Themba Mkhwanazi was appointed CEO of Kumba Iron Ore in September 2016, at a time of adversity and significant change for the business. Fast forward almost two years, and Kumba profits have soared under Mkhwanazi’s leadership. By Mpinane Senkhane
Mkhwanazi was appointed CEO following Norman Mbazima’s decision to step down after four years in charge. Significant change was under way: the business had just been through a restructuring, which resulted in some retrenchments; a new operating model had just been introduced to improve operational efficiencies; and technology was becoming an area of focus for the business.
A new day for Kumba
Mkhwanazi has been steadfast at the ship’s helm for almost two years now and Kumba is in a profitable position, despite the sometimes volatile iron ore price. Much of this positive turnaround can be attributed to Mkhwanazi’s leadership approach, a committed team, and a number of strategic developments.
“Iron ore prices are not under our control and can be volatile. But my strategy, when I became CEO, was to deliver value by optimising all aspects of performance and focusing on what we could control, which included improving productivity, deploying new technology, improving operational efficiencies, and expanding our margins by achieving higher realised prices while reducing costs.
“Operational performance, over which we have control, was the biggest driver of profit growth at 7%. Ultimately, we operate in a competitive and uncertain environment. We focus on managing what we can control, in order to mitigate what is outside of our control,” says Mkhwanazi.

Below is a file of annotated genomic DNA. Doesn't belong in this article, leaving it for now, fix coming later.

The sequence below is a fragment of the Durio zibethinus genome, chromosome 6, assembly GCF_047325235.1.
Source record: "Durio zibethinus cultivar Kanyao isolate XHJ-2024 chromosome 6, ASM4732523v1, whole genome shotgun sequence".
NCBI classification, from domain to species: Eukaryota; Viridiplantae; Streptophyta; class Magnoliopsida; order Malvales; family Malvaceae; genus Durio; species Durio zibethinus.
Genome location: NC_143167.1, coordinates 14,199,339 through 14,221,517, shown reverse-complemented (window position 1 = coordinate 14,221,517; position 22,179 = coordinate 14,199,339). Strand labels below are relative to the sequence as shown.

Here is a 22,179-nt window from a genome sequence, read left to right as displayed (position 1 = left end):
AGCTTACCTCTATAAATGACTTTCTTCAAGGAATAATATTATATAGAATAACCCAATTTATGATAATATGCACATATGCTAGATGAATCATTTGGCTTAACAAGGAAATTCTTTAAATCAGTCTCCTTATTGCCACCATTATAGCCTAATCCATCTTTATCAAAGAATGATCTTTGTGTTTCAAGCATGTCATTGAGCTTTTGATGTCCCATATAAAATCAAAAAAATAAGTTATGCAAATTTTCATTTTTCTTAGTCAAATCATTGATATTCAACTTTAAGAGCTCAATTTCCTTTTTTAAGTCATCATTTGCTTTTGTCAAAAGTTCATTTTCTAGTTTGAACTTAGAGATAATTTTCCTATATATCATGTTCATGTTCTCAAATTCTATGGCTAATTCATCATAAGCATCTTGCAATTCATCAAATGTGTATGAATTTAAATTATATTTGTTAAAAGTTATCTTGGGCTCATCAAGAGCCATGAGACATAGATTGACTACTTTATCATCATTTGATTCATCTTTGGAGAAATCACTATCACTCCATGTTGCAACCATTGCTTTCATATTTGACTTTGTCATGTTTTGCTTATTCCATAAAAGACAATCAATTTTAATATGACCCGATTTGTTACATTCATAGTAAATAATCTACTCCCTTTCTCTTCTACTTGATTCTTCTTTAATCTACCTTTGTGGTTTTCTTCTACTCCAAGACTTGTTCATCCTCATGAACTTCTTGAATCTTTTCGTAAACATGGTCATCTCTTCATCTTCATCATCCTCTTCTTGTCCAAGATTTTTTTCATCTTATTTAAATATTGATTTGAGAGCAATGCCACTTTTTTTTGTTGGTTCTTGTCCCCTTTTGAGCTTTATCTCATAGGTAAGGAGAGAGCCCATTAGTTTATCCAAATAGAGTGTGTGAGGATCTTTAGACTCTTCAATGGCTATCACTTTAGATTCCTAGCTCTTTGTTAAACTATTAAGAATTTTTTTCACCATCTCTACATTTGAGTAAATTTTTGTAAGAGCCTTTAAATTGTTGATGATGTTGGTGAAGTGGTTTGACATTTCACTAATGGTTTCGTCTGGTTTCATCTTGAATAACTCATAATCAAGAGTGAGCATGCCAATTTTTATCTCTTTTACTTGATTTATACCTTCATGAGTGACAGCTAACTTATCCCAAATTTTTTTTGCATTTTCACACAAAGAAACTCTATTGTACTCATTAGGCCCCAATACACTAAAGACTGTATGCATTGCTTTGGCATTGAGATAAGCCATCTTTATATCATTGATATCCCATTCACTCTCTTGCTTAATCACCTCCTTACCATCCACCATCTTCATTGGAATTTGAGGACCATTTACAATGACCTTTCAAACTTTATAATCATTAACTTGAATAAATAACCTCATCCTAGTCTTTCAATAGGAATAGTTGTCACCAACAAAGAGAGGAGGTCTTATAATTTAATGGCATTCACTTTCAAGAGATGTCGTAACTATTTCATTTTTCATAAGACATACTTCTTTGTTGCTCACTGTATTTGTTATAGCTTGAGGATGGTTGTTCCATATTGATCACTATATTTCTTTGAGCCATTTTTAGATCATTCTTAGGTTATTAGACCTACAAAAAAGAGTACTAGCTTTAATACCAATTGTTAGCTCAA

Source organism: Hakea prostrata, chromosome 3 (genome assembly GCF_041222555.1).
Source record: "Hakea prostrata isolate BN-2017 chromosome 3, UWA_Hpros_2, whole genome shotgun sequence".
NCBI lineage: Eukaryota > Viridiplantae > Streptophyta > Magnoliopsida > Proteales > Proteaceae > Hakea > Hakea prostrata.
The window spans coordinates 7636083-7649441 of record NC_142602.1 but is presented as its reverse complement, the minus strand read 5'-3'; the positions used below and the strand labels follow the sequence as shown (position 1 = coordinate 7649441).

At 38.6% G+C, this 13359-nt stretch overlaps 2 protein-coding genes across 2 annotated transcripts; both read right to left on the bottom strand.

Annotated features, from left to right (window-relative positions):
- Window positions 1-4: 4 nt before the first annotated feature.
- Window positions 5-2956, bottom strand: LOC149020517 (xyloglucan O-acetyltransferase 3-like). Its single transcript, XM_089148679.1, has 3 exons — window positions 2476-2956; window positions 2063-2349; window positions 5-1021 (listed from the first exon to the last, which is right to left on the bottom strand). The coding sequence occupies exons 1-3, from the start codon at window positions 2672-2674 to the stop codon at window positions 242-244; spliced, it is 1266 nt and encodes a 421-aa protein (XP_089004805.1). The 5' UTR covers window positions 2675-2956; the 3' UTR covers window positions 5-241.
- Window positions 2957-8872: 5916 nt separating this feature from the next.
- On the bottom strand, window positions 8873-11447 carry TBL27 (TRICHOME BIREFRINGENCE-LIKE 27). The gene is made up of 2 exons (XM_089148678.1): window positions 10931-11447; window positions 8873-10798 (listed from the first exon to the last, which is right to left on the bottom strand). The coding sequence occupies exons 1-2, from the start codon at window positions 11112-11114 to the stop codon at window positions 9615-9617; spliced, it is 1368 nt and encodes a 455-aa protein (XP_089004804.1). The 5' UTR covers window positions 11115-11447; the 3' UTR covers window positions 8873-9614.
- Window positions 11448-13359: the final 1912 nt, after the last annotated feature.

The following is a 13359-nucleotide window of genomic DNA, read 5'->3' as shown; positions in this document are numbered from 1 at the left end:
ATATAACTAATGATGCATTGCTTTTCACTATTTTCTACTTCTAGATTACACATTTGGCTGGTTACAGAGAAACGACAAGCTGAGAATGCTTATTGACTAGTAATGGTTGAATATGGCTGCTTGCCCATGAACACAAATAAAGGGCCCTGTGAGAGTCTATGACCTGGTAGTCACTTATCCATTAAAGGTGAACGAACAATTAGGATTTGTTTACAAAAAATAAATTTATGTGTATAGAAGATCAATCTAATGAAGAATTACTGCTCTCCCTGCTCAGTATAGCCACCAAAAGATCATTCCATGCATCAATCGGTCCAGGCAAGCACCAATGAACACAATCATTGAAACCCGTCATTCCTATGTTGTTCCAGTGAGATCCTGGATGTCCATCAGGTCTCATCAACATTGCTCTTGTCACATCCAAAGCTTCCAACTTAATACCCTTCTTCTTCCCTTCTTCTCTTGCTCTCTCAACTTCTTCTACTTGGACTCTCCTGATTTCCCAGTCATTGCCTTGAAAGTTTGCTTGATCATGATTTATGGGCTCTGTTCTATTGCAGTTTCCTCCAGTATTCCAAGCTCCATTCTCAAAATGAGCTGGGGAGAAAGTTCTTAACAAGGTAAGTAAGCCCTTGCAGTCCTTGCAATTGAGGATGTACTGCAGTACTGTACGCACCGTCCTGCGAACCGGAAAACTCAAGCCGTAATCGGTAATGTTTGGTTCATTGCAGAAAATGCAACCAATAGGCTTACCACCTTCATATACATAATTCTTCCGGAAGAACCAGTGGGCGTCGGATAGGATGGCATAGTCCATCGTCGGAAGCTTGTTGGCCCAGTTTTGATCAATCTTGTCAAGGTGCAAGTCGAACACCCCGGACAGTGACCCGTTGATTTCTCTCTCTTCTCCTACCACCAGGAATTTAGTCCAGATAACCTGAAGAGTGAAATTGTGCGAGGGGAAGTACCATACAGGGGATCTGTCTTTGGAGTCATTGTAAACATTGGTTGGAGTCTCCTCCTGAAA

In the adoption of this operational-performance-centred approach, Kumba has since seen impressive financial results. Kumba recorded significant profits in 2017, up from the year before, and the business was able to pay out full year dividends of almost R31. It also had a fatality-free 2017 – an especially notable achievement.
“First off, as safety is at the heart of everything we do, I am particularly proud that we were fatality free in 2017 and that we have improved across all metrics. This was directly attributable to our programmes focused on embedding a culture of zero harm and ensuring safe working practices by all our employees and contractors. In 2017, we had zero fatalities; high-potential incidents were down 46%; lost-time injuries were reduced by 43%; and total recordable cases were down 20%.
“Overall, Kumba delivered a stronger operational and financial performance in 2017, as the strategic changes made in the prior year became embedded and gained traction. Both Sishen and Kolomela exceeded operational guidance, resulting in total production increasing by 8% to 45 Mt,” Mkhwanazi states.
He adds that Kumba delivered an Ebitda (earnings before interest, taxes, depreciation and amortisation) of R19.6 billion – a 6% increase. Attributable free cash flow was up 10% to R12.3 billion, reflecting stronger operational performance, disciplined cost management, the extraction of full value for differentiated quality products, and ongoing capital discipline.
“This led to headline earnings per share increasing by 12% to R30.47, mainly due to the increase in revenue,” he says.
Mkhwanazi asserts that the business was able to achieve this Ebitda by making good on his strategy to influence factors under Kumba’s control, as opposed to relying on dynamics beyond the company’s control, i.e. the iron ore price.
“Operational performance, over which we have control, was the biggest driver of profit growth at 7%. Kumba realised an average FOB (freight on board) price of US$71 (R907) per tonne despite higher freight rates on the Saldanha-Qingdao route increasing to $12 (R153) per tonne.